What I like about New London is the design allows a passenger to see over the vehicles at the wake, vehicles oriented toward the stern

or the bow.

John H, the largest CSF  vessel, was built for the company in 1989.

She has the capacity of 100 vehicles and 1000 passengers.

Mary Ellen was in 1983 by Offshore Shipbuilding in Palatka Florida as Grand Republic for the Bridgeport & Port Jefferson Ferry (BPPF).  That fleet will be next when I post more on ferries on Long Island Sound.

Once loaded at Orient Point NY, she backs out of the rack while lowering the bow ramp.  In that she reminds me of Badger, although there, it’s the stern ramp that lowers upon departure.

I did several trips on BPPJ ferries back in 2000 as I shifted domicile from MA to NY, so I’m guessing I rode or saw this vessel ass Grand Republic at that time.

Caribbean Ferry is called that because she originally worked in the Caribbean after coming off the ways at Blount in the 1970s.

And until I get photos of the remaining CSF boats, we’ll end here with the most distinguished, Cape Henlopen, launched in 1943 as USS Buncombe County (LST-510) from Jeffersonville Boat and Machine Company.  In early 1944 as an LST, she departed NYC for a convoy crossing over to Europe, where she took part in the D-Day landings.  Subsequent to the end of WW2, she worked as a ferry crossing the Chesapeake Bay, then Delaware Bay, before coming to CSF in 1983.  She also operates with Tier 3 engines at this point.  That’s the light on Little Gull Island in the distance.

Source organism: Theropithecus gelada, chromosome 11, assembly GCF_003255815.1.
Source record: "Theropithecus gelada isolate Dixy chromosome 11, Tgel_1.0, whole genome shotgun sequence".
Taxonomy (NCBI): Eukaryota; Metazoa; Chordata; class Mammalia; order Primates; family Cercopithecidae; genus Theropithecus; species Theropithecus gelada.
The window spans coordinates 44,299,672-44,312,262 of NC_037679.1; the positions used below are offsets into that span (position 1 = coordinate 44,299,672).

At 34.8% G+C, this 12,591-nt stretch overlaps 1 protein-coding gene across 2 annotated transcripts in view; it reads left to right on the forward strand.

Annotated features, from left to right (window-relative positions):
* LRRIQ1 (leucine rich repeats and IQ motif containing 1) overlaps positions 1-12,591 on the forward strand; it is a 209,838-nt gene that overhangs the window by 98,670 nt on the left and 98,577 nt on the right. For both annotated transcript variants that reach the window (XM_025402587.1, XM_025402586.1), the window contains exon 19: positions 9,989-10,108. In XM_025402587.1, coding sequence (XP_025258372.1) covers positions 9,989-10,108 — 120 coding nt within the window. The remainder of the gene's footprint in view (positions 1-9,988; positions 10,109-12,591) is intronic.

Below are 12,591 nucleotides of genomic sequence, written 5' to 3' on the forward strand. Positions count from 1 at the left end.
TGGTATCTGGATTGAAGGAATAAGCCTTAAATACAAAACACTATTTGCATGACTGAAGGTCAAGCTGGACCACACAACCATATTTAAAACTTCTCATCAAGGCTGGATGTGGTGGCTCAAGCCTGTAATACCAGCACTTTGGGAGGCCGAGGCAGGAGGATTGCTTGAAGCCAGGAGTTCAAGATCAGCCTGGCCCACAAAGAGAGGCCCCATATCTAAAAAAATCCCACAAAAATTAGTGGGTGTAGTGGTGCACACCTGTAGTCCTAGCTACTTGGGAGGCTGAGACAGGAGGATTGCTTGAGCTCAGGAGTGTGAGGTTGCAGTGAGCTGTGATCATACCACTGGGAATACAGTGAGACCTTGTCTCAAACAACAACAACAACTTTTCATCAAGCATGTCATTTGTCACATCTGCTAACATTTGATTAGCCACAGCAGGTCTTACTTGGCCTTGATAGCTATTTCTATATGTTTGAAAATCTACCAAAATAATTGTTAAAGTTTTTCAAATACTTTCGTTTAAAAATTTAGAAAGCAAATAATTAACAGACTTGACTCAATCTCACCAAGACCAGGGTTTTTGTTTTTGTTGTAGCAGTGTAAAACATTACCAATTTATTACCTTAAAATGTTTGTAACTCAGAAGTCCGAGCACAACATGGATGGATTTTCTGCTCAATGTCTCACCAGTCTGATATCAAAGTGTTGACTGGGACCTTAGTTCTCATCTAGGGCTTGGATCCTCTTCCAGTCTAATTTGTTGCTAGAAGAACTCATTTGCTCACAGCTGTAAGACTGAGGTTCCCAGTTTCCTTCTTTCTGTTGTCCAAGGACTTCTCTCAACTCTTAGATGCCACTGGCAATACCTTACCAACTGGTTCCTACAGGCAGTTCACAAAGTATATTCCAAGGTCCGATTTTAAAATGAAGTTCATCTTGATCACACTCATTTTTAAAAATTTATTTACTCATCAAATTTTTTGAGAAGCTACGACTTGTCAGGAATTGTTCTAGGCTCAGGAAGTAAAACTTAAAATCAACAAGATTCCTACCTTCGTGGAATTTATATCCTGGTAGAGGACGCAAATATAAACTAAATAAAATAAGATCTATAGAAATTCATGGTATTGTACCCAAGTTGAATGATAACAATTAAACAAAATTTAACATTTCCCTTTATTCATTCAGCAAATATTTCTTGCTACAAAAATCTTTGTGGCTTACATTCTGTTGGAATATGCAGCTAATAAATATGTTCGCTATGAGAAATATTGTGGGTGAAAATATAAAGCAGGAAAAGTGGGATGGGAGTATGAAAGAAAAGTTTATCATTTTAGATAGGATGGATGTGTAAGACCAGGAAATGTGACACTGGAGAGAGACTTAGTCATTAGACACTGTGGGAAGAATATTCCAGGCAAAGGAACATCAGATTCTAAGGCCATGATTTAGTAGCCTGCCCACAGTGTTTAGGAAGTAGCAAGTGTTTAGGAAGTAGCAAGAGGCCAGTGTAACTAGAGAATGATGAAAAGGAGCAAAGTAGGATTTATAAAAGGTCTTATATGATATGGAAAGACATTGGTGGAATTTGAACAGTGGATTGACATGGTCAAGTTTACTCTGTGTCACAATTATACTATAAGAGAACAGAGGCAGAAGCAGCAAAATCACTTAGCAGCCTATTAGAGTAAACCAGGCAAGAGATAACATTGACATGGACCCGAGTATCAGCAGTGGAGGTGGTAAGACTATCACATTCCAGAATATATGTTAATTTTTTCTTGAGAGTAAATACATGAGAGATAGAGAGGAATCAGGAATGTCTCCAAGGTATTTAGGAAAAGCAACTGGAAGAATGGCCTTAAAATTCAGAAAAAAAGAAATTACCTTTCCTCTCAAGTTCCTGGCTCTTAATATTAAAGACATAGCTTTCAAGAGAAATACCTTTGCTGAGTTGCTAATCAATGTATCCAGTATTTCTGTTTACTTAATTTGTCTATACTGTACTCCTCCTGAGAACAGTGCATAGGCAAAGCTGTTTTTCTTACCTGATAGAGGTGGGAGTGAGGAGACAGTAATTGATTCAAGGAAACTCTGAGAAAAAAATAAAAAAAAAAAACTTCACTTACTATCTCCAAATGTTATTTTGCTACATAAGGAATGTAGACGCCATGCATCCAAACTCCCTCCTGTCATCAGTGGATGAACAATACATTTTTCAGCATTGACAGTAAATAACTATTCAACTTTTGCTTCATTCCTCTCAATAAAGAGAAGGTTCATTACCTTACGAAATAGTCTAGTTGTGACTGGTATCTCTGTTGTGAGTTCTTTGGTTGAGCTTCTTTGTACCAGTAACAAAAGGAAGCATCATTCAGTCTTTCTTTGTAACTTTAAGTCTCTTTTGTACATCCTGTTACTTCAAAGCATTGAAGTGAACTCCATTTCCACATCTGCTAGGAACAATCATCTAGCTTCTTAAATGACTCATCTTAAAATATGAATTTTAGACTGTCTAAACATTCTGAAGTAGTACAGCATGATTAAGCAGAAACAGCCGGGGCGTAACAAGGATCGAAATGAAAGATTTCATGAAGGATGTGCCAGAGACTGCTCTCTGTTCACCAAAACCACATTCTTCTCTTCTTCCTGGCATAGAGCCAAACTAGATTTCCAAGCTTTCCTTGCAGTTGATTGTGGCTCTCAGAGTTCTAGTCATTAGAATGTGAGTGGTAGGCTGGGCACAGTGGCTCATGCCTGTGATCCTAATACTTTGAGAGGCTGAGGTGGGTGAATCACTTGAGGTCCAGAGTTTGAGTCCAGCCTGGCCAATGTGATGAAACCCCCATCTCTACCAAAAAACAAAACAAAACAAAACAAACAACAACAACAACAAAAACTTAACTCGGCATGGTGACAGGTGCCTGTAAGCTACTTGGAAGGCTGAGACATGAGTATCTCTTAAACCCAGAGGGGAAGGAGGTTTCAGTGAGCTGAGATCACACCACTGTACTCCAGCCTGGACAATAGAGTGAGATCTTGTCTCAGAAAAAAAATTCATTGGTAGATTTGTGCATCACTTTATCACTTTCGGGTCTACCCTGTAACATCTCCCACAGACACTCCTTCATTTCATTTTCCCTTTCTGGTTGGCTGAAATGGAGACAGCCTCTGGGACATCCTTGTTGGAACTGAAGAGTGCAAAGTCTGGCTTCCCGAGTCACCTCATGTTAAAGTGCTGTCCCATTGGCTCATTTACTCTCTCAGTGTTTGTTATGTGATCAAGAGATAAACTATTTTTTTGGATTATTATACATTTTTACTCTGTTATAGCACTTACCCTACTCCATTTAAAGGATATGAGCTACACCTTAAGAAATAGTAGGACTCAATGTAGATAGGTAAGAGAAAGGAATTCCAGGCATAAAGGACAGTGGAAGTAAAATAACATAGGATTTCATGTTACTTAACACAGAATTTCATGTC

One goal I’ve set for the nearer future is to ride or at least see all the other CSF boats.

All photos, WVD.

Let’s start at the Mattituck Inlet . . . and look east.  I’d never had a sense of the bluffs here.